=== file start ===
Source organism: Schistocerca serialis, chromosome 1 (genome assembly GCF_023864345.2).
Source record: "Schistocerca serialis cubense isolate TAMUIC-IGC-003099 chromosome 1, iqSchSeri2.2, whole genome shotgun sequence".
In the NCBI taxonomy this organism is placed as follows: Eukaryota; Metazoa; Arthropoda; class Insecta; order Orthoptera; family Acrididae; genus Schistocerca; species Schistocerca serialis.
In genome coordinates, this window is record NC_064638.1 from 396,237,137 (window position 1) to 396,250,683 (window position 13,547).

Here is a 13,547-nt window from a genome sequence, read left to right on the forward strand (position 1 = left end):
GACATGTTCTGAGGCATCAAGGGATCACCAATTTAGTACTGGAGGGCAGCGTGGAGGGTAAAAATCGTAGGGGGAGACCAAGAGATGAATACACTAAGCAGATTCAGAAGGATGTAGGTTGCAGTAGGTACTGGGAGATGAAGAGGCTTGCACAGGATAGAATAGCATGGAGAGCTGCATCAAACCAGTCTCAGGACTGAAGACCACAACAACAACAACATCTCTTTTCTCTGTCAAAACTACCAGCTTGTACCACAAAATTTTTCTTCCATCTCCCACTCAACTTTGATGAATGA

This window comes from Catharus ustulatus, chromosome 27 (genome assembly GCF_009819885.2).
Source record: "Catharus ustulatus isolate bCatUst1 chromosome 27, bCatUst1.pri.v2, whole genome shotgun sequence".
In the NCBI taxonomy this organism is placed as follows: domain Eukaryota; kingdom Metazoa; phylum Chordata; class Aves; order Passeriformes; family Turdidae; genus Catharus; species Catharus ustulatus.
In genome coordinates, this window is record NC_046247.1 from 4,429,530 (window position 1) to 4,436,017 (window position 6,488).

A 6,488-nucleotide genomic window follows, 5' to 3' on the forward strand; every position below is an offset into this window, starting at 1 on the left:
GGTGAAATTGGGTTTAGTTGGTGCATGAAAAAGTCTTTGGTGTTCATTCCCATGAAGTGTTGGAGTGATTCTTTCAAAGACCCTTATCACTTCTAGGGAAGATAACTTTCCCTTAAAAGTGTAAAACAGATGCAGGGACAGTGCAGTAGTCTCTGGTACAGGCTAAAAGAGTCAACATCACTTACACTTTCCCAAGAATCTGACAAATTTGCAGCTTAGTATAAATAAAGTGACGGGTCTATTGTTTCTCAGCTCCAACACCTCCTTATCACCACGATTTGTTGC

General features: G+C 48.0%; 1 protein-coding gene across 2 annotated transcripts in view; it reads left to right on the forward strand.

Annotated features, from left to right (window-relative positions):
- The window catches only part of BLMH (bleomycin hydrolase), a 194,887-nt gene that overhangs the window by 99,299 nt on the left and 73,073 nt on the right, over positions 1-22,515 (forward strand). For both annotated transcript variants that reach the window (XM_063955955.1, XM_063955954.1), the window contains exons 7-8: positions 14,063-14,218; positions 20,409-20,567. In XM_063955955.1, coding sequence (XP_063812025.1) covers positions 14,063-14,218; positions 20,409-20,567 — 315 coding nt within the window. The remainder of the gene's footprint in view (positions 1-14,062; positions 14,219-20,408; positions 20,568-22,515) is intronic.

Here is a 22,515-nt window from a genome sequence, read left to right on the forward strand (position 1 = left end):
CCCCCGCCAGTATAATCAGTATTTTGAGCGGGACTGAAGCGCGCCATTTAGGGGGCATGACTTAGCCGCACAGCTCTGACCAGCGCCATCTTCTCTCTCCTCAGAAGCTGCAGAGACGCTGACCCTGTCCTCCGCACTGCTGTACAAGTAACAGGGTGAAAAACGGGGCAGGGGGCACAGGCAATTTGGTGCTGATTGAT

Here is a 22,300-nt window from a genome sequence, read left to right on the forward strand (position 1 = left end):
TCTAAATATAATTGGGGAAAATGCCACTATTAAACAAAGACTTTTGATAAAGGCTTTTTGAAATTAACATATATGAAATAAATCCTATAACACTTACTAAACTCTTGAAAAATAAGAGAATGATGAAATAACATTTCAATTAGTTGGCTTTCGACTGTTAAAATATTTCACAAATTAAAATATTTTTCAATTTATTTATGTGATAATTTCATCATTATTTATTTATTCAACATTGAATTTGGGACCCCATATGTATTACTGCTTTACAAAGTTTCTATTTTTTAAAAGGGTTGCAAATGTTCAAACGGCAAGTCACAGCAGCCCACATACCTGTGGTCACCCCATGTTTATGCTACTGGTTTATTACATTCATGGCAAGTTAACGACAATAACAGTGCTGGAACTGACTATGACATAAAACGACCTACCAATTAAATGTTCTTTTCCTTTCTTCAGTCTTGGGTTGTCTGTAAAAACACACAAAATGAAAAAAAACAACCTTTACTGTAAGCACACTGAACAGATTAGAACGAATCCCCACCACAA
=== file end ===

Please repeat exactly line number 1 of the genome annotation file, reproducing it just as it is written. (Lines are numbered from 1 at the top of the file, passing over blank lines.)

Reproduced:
Source organism: Schistocerca serialis, chromosome 1 (genome assembly GCF_023864345.2).